Tremors (1990) follows Valentine “Val” McKee and Earl Bassett, two hapless workmen who do odd jobs for a town built on a defunct mining camp in the high desert east of the Sierra Mountains in Nevada. Dreaming of one day leaving for bigger and better things, they putter along until finally deciding that TODAY is the day they break ties and make the great plunge and start anew elsewhere. Their escape becomes jeopardized when a client turns up dead under mysterious circumstances. They find the client buried alive. Who would do such a thing? Not who, but what? The tension mounts as the attacks begin from below as a creature, as yet unknown, surfaces to feed upon the citizens whose only refuge is the nearby rock formations.
I had lived in Lancaster, California for a couple of years before seeing this movie. The town has since expanded and filled out but while I was in residence there were huge tracts of open desert and vacant space within walking distance of my house. I remember having to cross a patch or two on my rounds to the local shopping areas. Imagine my surprise to see a movie featuring a monster that lurked just below my feet? It made a special connection between me and this movie. These were lonely days. I spent hours on my own and my depression was getting worse. If the movie had come out just a year earlier, I would probably have become a hermit out of paranoia. Earthquakes are common in the Golden state. How do you hide from an attack that comes from under you? The very safety of gravity betrays. Good horror plays off a loss of control. Being placed in a situation beyond your ability to handle or process. Tremors delivers a solid premise that not everywhere is safe. We take our security for granted.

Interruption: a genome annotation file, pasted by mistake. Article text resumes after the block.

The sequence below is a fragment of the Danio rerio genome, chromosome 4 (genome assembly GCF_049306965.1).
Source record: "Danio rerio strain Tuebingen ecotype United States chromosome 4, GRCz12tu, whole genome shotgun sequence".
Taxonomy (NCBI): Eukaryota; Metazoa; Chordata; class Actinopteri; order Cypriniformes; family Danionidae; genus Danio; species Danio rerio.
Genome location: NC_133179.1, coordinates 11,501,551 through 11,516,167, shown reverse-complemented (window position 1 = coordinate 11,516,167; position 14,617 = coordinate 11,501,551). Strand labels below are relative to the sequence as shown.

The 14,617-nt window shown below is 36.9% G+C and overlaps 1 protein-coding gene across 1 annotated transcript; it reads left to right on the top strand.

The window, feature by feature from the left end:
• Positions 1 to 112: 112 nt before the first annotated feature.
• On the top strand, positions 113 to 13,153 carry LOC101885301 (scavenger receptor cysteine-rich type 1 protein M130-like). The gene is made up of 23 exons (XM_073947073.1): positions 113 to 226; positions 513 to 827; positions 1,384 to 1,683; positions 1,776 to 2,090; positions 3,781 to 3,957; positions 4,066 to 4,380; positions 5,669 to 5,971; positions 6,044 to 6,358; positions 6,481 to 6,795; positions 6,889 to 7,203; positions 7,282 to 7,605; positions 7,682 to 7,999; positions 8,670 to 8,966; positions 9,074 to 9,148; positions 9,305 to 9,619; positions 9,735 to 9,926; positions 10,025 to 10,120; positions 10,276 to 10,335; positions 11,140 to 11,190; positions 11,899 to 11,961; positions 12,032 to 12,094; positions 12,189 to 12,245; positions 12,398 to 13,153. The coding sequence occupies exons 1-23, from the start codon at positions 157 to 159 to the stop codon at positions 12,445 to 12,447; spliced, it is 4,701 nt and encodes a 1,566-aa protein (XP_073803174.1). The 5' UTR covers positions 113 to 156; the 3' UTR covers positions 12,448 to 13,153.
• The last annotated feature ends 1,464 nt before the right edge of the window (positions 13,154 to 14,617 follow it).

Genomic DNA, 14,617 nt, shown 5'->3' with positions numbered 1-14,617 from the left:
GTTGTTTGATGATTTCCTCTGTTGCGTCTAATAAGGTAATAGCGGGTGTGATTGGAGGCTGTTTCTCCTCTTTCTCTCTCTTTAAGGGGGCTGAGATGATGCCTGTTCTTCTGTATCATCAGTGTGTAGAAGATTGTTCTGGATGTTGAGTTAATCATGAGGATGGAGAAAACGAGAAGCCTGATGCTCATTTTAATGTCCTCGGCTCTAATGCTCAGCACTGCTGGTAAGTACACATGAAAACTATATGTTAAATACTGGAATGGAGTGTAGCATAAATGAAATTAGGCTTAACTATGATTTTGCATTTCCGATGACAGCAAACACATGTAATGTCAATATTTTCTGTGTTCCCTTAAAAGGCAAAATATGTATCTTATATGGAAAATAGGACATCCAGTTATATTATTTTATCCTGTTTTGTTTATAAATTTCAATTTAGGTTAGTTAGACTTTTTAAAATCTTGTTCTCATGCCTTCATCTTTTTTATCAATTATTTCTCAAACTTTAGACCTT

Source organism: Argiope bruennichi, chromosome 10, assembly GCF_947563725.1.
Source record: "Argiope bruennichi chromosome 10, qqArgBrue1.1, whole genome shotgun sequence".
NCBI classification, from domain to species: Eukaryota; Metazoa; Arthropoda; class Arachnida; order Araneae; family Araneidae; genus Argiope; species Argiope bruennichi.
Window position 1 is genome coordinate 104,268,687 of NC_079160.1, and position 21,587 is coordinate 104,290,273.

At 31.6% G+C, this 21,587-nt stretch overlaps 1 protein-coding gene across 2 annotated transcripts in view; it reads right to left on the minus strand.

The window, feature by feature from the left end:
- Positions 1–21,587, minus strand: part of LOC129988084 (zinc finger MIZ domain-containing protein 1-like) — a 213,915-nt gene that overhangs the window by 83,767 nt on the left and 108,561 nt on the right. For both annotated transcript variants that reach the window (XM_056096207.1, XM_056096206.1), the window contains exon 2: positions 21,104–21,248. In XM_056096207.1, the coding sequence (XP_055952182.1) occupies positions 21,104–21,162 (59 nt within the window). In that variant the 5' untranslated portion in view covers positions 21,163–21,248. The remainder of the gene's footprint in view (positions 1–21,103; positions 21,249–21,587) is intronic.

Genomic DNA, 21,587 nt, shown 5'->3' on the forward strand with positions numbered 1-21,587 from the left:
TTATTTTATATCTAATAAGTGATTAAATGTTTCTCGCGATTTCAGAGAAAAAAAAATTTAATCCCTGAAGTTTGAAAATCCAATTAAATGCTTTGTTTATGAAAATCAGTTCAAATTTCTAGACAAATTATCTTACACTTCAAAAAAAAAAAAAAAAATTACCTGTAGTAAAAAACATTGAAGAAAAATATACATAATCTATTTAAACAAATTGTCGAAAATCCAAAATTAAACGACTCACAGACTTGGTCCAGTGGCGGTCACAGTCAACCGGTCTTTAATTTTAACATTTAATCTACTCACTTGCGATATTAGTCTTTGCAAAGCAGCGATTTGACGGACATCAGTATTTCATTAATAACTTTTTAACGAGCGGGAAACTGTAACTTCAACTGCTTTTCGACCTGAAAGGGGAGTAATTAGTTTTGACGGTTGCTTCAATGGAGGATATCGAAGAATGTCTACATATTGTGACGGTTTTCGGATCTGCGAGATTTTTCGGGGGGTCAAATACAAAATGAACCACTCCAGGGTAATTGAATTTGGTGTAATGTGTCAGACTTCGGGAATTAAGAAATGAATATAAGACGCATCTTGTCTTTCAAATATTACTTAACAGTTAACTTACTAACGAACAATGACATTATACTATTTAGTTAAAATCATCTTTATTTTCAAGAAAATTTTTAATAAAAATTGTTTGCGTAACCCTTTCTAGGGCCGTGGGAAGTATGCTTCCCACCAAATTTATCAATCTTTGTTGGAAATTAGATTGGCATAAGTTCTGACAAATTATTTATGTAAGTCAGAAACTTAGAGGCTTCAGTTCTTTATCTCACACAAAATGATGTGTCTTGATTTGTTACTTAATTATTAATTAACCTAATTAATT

Lancaster is a stain on my memory. A footnote. Tremors, however, is a “Top Ten Rainy Sunday” movie. Yes, I know it almost well enough to remake it by heart. That’s what makes it a friend. It has a really smooth flow and a good build-up. The tension ramps up slowly and hits a strong clip. What I really enjoy most is how the monster is, for its time, a unique throwback to the old 50’s classics. We don’t need to know about the “Square Root Law” (Square Root Law basically says a creature cannot exist past a certain point based on it’s mass and need for food. An ant as big as a small car would starve in a matter of days or suffocate because of gravity) nor do we care about where they came from. Big nasty wants to make you lunch. As in, you’re the main course. That’s all you need to know.
Tremors is about people dealing with a problem. Simple. It doesn’t stick its head up its own ass. (Although, the sequels do a bit. Especially towards the last two.) The characters are likeable and you sincerely want to see them triumph over the Big Bad. I like the point-of-view camera work, a nod to Sam Raimi’s Evil Dead. If you’re looking for a good popcorn movie, give it a watch.
But…tread softly. I think I just felt something brush my leg.